• Changes in quality of life

    Quality in life is measured by the WHO Quality of Life-BREF (WHOQOL-BREF) [52, 53], which is a 26-item version of the WHOQOL-100 assessment. With satisfactory psychometric properties [52, 53]

  • Flourishing

    There is increasing interest in investigating what promotes positive mental health and well-being as a continuum, separate from, albeit related to, mental illness. Flourishing is a term describing subjective well-being [54] which has been operationalized as encompassing facets of (1) emotional, (2) psychological, and (3) social well-being ([55], p. 99). The study uses The Mental Health Continuum – Short Form (MHC-SF) [55], which has been found to have good psychometric properties [55], to measure these three main dimensions of well-being

  • Early morning cortisol response

    It is well established that dysfunction of the hypothalamic-pituitary-adrenal (HPA) axis with elevated plasma cortisol levels is characteristic of MDD [56]. Increased secretion of cortisol has also been reported to be present in depressed subjects after clinical recovery [57], and has been suggested to be a vulnerability marker. This study will collect early morning cortisol response, as a natural neuroendocrine challenge test to assess the hypothesis that reduced HPA activity will be a surrogate marker of residual symptoms and thus relapse prevention following ABM and ACT.

Mediator measures

The following measures assess potential mediators of change in the interventions. These are psychological variables that are specifically targeted by ACT and that are thought to promote psychological flexibility and mental health functioning:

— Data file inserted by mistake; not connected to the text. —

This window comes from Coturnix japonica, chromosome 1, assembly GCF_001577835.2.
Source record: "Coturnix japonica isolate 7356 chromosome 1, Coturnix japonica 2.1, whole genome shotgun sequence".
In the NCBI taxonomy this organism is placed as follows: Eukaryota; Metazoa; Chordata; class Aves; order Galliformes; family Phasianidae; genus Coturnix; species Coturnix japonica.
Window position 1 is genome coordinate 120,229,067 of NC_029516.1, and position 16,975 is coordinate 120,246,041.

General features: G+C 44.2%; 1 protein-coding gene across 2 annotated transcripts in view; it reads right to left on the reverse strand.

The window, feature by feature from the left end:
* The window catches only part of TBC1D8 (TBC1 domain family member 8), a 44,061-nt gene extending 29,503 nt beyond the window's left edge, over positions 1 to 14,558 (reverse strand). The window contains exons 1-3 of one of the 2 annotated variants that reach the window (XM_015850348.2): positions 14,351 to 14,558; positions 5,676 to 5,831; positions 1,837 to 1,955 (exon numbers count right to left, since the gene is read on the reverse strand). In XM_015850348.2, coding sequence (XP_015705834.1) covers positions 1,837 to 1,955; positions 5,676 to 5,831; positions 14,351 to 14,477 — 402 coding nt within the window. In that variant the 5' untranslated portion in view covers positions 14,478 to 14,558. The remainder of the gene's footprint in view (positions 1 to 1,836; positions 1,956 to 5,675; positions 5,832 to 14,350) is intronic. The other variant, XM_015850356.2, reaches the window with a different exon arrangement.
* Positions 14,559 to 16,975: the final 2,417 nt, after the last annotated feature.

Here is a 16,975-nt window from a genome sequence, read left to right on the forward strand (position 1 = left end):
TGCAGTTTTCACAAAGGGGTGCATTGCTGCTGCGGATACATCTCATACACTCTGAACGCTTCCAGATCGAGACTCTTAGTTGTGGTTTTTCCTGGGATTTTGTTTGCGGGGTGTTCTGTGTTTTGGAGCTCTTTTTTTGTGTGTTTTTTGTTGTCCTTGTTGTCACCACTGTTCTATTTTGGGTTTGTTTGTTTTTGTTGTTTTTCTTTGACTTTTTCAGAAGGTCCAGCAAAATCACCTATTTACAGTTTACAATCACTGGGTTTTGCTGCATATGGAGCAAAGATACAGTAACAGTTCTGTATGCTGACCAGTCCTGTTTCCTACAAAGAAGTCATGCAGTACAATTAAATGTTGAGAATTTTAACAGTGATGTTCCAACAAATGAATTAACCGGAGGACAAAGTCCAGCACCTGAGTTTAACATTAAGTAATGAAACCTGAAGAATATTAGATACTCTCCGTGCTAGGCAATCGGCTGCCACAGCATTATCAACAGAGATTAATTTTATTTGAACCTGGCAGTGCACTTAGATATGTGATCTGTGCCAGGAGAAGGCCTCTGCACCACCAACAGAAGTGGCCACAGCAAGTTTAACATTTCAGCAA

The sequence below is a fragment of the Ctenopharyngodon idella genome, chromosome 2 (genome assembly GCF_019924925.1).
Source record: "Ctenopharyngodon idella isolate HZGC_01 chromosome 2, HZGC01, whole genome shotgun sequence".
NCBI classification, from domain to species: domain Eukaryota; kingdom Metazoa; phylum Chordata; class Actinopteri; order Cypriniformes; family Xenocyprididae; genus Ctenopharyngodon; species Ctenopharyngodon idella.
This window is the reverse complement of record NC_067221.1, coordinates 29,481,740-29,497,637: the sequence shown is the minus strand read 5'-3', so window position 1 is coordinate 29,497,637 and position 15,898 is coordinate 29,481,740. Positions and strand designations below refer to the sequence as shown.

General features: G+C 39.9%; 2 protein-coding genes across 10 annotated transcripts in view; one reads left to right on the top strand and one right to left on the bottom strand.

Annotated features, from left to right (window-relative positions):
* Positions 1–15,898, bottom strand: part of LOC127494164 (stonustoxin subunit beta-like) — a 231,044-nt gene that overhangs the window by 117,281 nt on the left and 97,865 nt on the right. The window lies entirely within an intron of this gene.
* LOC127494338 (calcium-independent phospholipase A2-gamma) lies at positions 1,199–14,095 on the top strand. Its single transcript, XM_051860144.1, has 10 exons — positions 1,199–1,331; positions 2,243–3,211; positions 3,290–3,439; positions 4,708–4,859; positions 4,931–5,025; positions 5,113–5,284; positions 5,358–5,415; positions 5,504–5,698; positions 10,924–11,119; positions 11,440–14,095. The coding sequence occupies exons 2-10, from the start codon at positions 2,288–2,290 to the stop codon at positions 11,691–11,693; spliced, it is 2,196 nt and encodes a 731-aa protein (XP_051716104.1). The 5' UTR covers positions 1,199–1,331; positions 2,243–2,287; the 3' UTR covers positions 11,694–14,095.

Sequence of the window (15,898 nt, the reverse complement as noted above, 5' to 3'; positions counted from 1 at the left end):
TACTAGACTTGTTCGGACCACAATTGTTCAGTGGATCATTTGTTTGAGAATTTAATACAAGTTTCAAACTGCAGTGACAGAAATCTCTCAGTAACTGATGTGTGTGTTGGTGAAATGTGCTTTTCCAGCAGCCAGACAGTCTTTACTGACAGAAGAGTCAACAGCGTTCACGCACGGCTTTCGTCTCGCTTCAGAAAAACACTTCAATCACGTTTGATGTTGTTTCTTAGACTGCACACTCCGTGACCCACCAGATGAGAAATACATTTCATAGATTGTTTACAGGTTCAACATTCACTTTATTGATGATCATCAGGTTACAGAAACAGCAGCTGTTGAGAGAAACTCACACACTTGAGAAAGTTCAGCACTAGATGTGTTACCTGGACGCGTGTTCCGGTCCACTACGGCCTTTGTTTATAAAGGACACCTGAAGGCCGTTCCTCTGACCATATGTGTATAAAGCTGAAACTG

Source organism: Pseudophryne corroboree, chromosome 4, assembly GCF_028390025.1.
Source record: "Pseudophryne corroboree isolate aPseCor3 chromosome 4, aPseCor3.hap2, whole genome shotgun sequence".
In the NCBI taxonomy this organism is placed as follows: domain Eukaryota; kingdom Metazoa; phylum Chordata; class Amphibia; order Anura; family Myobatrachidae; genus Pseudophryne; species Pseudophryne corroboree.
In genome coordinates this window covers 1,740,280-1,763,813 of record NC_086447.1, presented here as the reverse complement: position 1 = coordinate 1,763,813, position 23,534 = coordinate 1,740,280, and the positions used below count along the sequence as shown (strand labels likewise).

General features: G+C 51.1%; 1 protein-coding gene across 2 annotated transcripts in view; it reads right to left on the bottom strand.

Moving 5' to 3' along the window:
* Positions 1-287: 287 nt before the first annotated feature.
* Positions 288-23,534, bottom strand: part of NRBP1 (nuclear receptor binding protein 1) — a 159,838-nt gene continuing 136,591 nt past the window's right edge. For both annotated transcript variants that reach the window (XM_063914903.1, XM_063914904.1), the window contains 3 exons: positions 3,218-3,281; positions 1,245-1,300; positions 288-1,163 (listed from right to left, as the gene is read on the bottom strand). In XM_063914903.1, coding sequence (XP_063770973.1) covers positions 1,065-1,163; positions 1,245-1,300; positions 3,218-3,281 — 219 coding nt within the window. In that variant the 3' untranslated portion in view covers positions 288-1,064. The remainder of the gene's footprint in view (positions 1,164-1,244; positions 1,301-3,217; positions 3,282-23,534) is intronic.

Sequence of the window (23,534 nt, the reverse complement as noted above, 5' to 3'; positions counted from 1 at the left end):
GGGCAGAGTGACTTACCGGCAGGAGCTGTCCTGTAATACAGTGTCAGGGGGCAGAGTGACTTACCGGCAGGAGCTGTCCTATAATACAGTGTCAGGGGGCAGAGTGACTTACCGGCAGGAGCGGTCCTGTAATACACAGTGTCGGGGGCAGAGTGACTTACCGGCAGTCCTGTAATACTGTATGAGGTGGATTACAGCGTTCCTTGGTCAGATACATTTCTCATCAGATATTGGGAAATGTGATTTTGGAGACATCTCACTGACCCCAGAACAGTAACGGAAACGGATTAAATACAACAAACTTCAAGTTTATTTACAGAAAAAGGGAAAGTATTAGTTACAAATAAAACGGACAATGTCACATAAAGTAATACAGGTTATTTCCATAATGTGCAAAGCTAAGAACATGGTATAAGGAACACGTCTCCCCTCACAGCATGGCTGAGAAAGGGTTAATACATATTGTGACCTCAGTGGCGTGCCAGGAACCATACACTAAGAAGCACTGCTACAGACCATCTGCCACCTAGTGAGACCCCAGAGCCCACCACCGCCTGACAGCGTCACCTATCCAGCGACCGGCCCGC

• Acceptance

    Acceptance is measured by the Acceptance and Action Questionnaire-II (AAQ-II) [58]. AAQ-II has been found to have acceptable structure, reliability, and validity [58]

  • Values

    Value-congruent behavior is measured by using Bull’s Eye [59]. Bull’s Eye is a process and outcome measure for treatments that include value-based components. It has shown good temporal stability and has many properties supporting its construct validity [59]

  • Engaged living

    Engaged living is a term that is used to describe ways in which valued life activities are pursued [60]. Engaged Living Scale (ELS) [61] is a newly developed measure that addresses the processes of values and committed action from the framework of ACT. A study by Trompetter et al. [61] found ELS to be a valid and reliable measure of an engaged response style

  • Mindfulness

    Present-moment awareness and acceptance are two key components of mindfulness. These two key constituents will be measured by the Philadelphia Mindfulness Scale (PHLMS) [62]. The psychometric evidence suggests that PHLMS is a good measure for present-moment awareness and acceptance [62]

  • Cognitive fusion

    Cognitive fusion is central process in the ACT model. Cognitive fusion is measured by the Cognitive Fusion Questionnaire (CFQ) [63] which has good psychometric properties based on preliminary findings [63]

  • Psychological stress

    Psychological stress is measured by The Perceived Stress Scale (PSS) [64] which has been found to have acceptable psychometric properties [65]

  • Automatic thoughts

    Frequency of negative automatic thoughts is measured with the Automatic Thoughts Questionnaire (ATQ-30) [66]. The Norwegian version of the ATQ has been found to have adequate reliability and validity properties [67]

  • Other cognitive measures

    Because ABM involves some general cognitive control functions, a measure of basic inhibitory control and mental flexibility will be included; i.e., the Stroop Color Naming Task (D-KEFS; [68]) Fig. 4

Moderators

This study will look for possible moderators of therapeutic improvements and relapse; the analyses will, however, be exploratory. These include: level of depression, number of previous depressive episodes, comorbidity, level of education and medication.

Data analysis

The primary analyses will follow an intention-to-treat approach using mixed models [69]. To investigate potential confounding variables, comparison conditions will be evaluated for any pre-treatment differences in variables (e.g., gender) and levels of depression using a t test. Any such differences will subsequently be treated as covariates (e.g., level of depression) or be included as variables (e.g., gender) within the primary analyses.